A BILL that will consolidate all measures seeking to amend the Customs Modernization and Tariffication Act (CMTA) will be completed within the week, House Committee Chairman on Ways and Means Jose Maria Clemente S. Salceda said.
“I think within this week, the Committee will be able to finalize since…iilan lang naman ’yung malalaki eh (there are only a few major issues)” Mr. Salceda told reporters on Monday.
According to Mr. Salceda, main amendments to the CMTA are the mandatory inspection at the cargos’ point of origin and the mandatory inclusion of the transaction value in shipping documents.
“Kasi sa mga shipping documents walang transaction value. So ngayon, ginagawang mandatory na yung mga shipping documents should bear the transaction value and, kung kaya pa, yung CIF (Cost, Insurance and Freight). So therefore, kung may diperensya po siya sa declaration nung importer sa atin eh kung plus or minus ten yung variance, ma-sa-subject po siya sa examination. So basically these are to improve the CMTA (Shipping documents currently have no transaction values; the amendments will seek to make transaction value mandatory, and CIF if possible. The intent is to require inspections for any variance of plus or minus 10% on importer declarations),” Mr. Salceda said.
Rep. Rozzano Rufino B. Biazon expressed his support for the Bureau of Customs’ (BoC) recommendation to make Customs brokerage courses be more available in schools.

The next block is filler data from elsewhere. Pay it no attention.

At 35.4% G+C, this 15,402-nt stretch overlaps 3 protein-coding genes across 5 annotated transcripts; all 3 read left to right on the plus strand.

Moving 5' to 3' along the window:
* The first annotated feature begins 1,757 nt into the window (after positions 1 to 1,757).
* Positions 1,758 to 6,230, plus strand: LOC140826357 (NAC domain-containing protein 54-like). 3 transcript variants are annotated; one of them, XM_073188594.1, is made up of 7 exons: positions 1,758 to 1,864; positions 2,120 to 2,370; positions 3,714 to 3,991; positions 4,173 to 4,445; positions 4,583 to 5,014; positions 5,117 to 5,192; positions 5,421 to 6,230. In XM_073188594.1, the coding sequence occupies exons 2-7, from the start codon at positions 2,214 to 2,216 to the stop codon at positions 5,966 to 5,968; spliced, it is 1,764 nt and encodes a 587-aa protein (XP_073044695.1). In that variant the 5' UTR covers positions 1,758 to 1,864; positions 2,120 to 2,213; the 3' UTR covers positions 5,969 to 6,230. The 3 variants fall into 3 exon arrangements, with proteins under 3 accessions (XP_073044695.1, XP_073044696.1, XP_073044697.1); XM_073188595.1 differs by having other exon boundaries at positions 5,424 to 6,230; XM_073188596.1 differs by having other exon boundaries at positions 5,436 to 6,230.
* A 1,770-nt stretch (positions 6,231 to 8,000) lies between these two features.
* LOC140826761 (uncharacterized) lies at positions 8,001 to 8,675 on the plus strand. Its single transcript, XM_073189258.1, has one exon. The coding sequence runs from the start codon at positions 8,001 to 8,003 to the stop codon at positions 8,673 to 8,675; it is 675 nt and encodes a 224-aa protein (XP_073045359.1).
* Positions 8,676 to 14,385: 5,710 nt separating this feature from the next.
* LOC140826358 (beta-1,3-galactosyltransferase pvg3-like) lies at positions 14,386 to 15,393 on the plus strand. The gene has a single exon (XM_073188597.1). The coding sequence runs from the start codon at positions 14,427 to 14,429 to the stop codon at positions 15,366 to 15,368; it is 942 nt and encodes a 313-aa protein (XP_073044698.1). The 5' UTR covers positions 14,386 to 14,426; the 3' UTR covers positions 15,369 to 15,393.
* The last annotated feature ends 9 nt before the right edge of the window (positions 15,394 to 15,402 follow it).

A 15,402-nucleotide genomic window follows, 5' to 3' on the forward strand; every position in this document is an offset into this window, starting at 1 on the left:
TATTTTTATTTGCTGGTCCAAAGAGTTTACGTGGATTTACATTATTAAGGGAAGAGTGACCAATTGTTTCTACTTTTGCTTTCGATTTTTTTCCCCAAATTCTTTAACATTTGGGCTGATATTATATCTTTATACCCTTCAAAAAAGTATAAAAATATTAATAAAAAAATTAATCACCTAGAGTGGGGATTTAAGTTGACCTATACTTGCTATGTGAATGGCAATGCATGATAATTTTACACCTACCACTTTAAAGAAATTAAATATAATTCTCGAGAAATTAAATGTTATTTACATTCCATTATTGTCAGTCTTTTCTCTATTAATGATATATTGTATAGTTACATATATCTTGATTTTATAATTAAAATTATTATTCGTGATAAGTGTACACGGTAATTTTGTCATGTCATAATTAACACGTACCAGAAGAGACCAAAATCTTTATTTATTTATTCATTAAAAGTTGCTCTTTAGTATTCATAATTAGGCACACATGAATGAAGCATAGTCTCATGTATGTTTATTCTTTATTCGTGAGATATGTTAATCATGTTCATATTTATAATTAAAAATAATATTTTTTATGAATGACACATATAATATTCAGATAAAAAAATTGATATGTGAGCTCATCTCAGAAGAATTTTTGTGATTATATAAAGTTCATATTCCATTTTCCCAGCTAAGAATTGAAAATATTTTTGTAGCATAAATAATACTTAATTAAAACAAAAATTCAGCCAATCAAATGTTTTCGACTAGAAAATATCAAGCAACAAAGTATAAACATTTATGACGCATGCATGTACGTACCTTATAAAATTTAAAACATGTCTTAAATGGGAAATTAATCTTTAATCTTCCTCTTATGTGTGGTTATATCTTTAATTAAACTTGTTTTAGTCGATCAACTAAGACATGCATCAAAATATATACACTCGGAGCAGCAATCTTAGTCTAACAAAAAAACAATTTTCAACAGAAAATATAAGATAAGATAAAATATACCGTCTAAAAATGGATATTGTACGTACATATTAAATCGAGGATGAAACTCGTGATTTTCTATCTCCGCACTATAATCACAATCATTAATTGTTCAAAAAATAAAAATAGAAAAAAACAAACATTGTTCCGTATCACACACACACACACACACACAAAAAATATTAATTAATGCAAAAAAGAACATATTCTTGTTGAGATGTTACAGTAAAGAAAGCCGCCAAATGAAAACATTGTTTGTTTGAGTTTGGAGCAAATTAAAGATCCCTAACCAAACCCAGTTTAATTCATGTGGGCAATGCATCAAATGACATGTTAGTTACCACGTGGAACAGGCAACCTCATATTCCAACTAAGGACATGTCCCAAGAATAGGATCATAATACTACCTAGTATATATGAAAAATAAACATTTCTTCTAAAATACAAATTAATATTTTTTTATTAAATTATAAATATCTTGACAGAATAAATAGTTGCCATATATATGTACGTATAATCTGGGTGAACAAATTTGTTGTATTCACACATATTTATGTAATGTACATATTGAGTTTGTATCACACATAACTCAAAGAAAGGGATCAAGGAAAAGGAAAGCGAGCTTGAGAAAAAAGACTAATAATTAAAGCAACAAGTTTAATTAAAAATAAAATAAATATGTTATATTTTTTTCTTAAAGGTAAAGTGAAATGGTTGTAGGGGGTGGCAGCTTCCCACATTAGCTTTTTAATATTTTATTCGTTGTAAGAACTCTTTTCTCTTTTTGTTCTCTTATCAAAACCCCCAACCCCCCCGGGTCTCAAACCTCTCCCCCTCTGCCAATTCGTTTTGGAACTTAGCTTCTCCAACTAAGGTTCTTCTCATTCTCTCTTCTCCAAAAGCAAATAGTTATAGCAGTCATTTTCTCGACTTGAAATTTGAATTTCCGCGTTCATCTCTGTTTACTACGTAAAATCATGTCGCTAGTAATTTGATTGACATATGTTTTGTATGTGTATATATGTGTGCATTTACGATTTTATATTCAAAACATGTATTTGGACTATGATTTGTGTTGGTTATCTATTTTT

“We have schools which offer Customs-broker courses. (Ideally, those schools should be the sources of) Customs officers because they underwent specialized education” Mr. Biazon told reporters Monday.
Mr. Biazon also added that there should be a provision which mandates that all Customs officers be graduates of Customs brokerage courses.
“(We need to declare that) we will only hire Customs employees who are graduates of Customs brokerage courses. So we might not have to put in resources to physically build a Customs academy, set up the academy. (Maybe the law) will be a good solution for us” Mr. Biazon said.
There are currently six bills seeking to amend the CMTA: House Bills (HB) 783, 784, 800, 2591, 5278 and 5548.
All bills propose to impose stricter administrative sanctions, specifically on the supervision and regulation of third parties, to curb corruption, enhance trade facilitation and improve the efficiency of revenue collection by the BoC.
CMTA was signed into law in May 2016 to modernize procedures for “faster trade, reduce opportunities for corruption, improve customs service delivery and improve supply chain.”
Since enactment, the Philippines’ trade facilitation rate hit 80.65% in 2019 from 69.89% in 2017, according to the 2019 United Nations Global Survey on Digital and Sustainable Trade Facilitation. — Genshen L. Espedido